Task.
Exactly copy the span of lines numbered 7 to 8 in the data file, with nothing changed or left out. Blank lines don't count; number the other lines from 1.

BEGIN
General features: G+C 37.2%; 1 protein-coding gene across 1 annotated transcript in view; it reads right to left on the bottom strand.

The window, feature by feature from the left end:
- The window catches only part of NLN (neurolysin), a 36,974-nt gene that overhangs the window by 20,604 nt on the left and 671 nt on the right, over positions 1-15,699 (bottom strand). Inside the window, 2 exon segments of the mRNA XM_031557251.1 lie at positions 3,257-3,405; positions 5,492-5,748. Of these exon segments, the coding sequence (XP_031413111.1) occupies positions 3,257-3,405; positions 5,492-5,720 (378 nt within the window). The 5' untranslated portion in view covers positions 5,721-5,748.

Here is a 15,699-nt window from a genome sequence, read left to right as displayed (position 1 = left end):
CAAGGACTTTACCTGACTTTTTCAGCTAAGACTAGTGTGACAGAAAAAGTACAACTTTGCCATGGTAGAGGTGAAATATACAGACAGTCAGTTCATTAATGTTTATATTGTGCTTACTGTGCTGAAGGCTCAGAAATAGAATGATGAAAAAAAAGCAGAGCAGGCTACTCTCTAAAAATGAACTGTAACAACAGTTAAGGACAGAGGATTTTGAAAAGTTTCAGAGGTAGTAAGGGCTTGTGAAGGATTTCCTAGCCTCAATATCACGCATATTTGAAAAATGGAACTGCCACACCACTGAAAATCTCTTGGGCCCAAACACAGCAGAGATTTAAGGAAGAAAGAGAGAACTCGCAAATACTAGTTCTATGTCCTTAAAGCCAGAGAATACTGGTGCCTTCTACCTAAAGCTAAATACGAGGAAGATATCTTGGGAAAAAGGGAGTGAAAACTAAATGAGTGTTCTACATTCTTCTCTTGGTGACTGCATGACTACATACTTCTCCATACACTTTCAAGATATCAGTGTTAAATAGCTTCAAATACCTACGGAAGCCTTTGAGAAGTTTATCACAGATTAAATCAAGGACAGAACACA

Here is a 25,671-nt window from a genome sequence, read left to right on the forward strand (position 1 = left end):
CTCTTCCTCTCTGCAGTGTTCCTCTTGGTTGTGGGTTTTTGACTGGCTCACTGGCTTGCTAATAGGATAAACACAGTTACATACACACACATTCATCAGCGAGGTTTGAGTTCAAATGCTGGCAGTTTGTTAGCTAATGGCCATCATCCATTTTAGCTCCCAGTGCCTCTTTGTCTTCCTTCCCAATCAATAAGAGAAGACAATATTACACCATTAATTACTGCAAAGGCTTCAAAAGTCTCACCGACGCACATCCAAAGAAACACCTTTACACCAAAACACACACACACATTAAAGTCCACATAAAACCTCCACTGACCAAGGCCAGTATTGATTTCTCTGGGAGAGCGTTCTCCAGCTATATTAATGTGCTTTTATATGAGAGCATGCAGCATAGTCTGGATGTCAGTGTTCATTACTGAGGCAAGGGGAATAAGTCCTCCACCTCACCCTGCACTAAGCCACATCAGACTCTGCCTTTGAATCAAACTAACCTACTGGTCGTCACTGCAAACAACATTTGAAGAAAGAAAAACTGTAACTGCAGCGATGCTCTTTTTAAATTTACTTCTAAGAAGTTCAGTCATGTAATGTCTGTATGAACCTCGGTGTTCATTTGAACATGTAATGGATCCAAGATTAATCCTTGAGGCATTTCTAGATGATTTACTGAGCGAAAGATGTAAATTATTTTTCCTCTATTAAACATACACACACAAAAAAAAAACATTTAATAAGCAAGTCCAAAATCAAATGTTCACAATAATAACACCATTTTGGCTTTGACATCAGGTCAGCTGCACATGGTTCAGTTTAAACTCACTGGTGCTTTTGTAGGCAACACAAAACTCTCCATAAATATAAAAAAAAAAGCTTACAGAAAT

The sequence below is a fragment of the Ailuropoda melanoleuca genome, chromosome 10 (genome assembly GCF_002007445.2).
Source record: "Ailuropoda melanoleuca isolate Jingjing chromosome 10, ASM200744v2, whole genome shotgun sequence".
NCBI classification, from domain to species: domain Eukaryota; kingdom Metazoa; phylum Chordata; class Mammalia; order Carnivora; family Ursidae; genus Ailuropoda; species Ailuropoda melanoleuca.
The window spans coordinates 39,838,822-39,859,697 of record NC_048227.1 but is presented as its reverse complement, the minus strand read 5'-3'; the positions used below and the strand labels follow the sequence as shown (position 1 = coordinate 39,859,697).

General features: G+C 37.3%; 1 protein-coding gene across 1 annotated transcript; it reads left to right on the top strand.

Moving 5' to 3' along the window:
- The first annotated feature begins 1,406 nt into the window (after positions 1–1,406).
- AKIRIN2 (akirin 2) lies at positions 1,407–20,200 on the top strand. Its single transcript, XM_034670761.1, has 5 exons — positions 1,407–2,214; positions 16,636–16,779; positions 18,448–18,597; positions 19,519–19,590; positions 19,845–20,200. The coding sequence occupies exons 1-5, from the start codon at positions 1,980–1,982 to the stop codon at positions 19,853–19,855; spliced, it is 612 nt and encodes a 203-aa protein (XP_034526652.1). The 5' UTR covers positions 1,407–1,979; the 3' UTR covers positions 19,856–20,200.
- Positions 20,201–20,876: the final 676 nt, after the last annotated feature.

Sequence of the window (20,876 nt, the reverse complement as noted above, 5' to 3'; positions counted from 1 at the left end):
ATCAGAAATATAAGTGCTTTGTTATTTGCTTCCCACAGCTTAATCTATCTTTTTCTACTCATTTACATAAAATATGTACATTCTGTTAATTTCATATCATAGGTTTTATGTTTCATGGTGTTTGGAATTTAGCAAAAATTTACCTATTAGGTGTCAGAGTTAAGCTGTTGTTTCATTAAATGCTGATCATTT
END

CTCTTCCTCTCTGCAGTGTTCCTCTTGGTTGTGGGTTTTTGACTGGCTCACTGGCTTGCTAATAGGATAAACACAGTTACATACACACACATTCATCAGCGAGGTTTGAGTTCAAATGCTGGCAGTTTGTTAGCTAATGGCCATCATCCATTTTAGCTCCCAGTGCCTCTTTGTCTTCCTTCCCAATCAATAAGAGAAGACAATATTACACCATTAATTACTGCAAAGGCTTCAAAAGTCTCACCGACGCACATCCAAAGAAACACCTTTACACCAAAACACACACACACATTAAAGTCCACATAAAACCTCCACTGACCAAGGCCAGTATTGATTTCTCTGGGAGAGCGTTCTCCAGCTATATTAATGTGCTTTTATATGAGAGCATGCAGCATAGTCTGGATGTCAGTGTTCATTACTGAGGCAAGGGGAATAAGTCCTCCACCTCACCCTGCACTAAGCCACATCAGACTCTGCCTTTGAATCAAACTAACCTACTGGTCGTCACTGCAAACAACATTTGAAGAAAGAAAAACTGTAACTGCAGCGATGCTCTTTTTAAATTTACTTCTAAGAAGTTCAGTCATGTAATGTCTGTATGAACCTCGGTGTTCATTTGAACATGTAATGGATCCAAGATTAATCCTTGAGGCATTTCTAGATGATTTACTGAGCGAAAGATGTAAATTATTTTTCCTCTATTAAACATACACACACAAAAAAAAAACATTTAATAAGCAAGTCCAAAATCAAATGTTCACAATAATAACACCATTTTGGCTTTGACATCAGGTCAGCTGCACATGGTTCAGTTTAAACTCACTGGTGCTTTTGTAGGCAACACAAAACTCTCCATAAATATAAAAAAAAAAGCTTACAGAAAT

The sequence below is a fragment of the Ailuropoda melanoleuca genome, chromosome 10 (genome assembly GCF_002007445.2).